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The Burning of Zozobra is a unique cultural event staged annually during the historic Fiestas de Santa Fe

David Goran

Zozobra (“Old Man Gloom”) is a fifty-foot marionette that is built and burned on the first weekend in September, following Labor Day, during the historic Fiestas de Santa Fe in Santa Fe, New Mexico.

The celebration of Fiestas is the oldest civic celebrations of their kind in North America and originated in 1712 to celebrate the Spanish retaking of the city in 1692 by Don Diego de Vargas from the Pueblo tribes after the Pueblo Revolt of 1680.

However, the burning of Zozobra was not originally part of Fiestas de Santa Fe.

The Burning of Zozobra is staged each year on the Friday before Labor Day  Photo Credit

The Burning of Zozobra is staged each year on the Friday before Labor Day  Photo Credit

The idea of Zozobra grew out of a gang of Santa Fe deep-thinkers who met at the so-called “Society of Quien Sabe”. Inspired by the Holy Week celebrations of the Yaqui Indians of Mexico, the local artist and marionette maker, William Howard Shuster, Jr (1893-1969), crafted the first Zozobra in 1924 and since then it has become one of the symbols of the city and one of the most highly-anticipated events.

Zozobra’s body is a well-crafted framework of milled lumber, covered with dozens of rolls of chicken wire and over 70 yards of muslin  Photo Credit

Zozobra’s body is a well-crafted framework of milled lumber, covered with dozens of rolls of chicken wire and over 70 yards of muslin  Photo Credit

 

1947 Film Noir, Ride the Pink Horse, Robert Montgomery  Photo Credit

1947 Film Noir, Ride the Pink Horse, Robert Montgomery  Photo Credit

Shuster and his friend, E. Dana Johnson, editor of the local newspaper, came up with the name Zozobra, which was defined as “anguish, anxiety, gloom” in Spanish or as the “gloomy one”.

By burning this giant marionette, made of muslin and stuffed with hundreds of bags of shredded paper (which traditionally includes obsolete police reports, paid-off mortgages, and even divorce papers), people destroy the worries and troubles of the previous year in the flames.

As Old Man Gloom burns, it is said that with him go the feelings of gloom and doom from the past year  Photo Credit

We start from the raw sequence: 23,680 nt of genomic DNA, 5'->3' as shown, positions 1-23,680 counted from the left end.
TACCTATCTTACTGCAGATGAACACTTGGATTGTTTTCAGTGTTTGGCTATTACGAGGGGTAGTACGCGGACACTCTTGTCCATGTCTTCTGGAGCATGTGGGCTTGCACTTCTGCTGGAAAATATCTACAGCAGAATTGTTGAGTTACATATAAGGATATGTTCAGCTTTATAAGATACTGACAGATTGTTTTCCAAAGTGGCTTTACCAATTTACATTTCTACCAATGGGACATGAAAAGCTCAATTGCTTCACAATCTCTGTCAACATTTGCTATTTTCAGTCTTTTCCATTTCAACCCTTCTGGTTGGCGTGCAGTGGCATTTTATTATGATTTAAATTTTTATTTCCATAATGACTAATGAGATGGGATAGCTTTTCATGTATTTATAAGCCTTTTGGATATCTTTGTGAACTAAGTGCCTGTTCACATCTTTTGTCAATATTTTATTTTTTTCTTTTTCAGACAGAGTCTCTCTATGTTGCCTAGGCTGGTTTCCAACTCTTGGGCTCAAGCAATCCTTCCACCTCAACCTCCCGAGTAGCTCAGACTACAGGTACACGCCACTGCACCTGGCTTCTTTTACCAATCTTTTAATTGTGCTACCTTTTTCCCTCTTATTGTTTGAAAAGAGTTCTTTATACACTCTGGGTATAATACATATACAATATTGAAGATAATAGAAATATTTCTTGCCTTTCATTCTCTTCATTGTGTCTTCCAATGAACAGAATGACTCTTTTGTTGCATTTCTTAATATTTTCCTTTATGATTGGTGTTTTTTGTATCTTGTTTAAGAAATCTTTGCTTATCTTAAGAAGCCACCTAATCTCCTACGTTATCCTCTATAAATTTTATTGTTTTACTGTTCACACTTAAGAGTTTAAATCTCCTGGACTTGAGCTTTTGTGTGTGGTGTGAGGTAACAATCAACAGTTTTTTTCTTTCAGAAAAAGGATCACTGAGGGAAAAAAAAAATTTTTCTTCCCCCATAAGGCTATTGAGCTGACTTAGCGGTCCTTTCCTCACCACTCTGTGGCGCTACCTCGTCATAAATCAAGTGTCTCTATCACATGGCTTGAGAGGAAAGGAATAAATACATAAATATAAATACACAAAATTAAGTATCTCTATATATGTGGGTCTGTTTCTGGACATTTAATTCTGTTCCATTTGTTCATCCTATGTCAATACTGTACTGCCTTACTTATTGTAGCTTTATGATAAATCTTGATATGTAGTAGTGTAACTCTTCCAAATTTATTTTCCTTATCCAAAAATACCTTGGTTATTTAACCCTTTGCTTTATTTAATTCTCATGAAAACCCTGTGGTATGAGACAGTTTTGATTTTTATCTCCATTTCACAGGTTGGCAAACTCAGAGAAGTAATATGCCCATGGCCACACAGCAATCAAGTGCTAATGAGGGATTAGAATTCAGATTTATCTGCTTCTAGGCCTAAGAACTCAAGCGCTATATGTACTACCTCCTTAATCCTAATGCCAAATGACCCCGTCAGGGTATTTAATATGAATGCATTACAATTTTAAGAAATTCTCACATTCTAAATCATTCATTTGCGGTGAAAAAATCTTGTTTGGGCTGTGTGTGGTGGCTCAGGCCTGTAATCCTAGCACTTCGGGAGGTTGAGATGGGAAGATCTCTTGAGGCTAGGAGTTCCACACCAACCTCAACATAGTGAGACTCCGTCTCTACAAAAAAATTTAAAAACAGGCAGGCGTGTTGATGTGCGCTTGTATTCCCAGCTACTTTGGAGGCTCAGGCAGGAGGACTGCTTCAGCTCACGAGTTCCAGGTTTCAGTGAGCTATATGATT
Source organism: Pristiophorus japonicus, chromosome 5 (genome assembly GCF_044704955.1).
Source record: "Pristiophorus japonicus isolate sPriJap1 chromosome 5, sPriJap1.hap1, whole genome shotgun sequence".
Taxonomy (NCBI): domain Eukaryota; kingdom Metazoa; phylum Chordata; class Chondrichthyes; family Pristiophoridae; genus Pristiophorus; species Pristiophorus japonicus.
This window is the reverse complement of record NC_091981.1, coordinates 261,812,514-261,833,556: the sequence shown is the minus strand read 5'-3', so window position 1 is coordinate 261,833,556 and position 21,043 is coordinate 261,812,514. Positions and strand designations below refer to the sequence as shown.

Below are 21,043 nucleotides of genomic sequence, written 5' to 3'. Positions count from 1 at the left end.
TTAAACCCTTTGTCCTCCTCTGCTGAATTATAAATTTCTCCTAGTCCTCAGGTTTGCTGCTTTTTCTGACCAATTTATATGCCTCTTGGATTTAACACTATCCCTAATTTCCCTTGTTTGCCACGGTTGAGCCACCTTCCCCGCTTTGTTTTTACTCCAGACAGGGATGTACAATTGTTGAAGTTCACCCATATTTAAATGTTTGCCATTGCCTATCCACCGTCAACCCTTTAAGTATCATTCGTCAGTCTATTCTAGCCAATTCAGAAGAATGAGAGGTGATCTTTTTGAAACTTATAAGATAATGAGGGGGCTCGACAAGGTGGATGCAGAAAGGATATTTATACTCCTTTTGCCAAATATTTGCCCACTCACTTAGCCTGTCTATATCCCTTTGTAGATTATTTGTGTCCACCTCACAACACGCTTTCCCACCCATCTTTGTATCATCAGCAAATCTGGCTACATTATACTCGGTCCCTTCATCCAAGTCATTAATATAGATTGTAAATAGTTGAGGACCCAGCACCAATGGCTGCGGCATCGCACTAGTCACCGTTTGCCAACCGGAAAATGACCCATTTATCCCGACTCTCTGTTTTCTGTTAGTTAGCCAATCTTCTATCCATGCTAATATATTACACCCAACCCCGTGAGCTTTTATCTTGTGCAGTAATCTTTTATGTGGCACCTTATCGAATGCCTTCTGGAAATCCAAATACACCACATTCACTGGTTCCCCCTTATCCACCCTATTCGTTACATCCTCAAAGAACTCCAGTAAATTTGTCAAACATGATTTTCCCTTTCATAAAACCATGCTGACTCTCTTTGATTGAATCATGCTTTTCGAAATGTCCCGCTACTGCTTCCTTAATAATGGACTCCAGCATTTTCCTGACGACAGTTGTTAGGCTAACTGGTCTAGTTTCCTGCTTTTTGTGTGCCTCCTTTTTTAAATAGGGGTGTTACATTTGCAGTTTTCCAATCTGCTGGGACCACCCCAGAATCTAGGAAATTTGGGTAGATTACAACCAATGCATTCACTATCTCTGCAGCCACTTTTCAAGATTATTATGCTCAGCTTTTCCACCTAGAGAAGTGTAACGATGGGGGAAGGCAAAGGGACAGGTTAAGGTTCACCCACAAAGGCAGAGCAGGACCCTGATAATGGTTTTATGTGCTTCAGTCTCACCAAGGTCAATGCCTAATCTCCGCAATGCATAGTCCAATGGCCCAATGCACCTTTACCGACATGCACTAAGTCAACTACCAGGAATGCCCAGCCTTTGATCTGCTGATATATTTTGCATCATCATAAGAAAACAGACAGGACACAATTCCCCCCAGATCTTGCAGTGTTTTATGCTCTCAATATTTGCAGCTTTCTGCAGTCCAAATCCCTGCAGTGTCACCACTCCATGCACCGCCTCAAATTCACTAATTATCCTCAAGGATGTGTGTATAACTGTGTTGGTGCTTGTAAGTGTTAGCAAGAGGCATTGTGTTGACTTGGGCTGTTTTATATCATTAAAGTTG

As Old Man Gloom burns, it is said that with him go the feelings of gloom and doom from the past year  Photo Credit

 

Even the Santa Fe city police department donates thousands of police reports of shredded police reports  Photo Credit

Even the Santa Fe city police department donates thousands of police reports of shredded police reports  Photo Credit

 

The festival is so popular that children arrive in the park in the morning to watch Zozobra’s assembly  Photo Credit

The festival is so popular that children arrive in the park in the morning to watch Zozobra’s assembly  Photo Credit

The Kiwanis Club of Santa Fe became officially involved with Old Man Gloom in 1964 when the creator Will Shuster gave his detailed model (also an archive of drawings and scripts) and assigned all rights to the Club to continue this historic tradition.

Zozobra first appeared as a six-foot puppet, but the figure has since grown to be over 50 feet tall. It is one of the world’s largest functioning marionettes, able to wave his arms and move his mouth to growl ominously prior to meeting his demise.

The Kiwanis Club has faithfully continued the Zozobra tradition  Photo Credit

 

Today in Santa Fe more than 50,000 people go to watch Zozobra, who stands 50 feet tall  Photo Credit

Today in Santa Fe more than 50,000 people go to watch Zozobra, who stands 50 feet tall  Photo Credit

 

The 90th annual burning of Zozobra (Old Man Gloom) in Santa Fe  Photo Credit

The 90th annual burning of Zozobra (Old Man Gloom) in Santa Fe  Photo Credit

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Friday evening, at dusk, the popular Zozobra event takes place at Fort Marcy Park, located just a few blocks from the historic Santa Fe Plaza.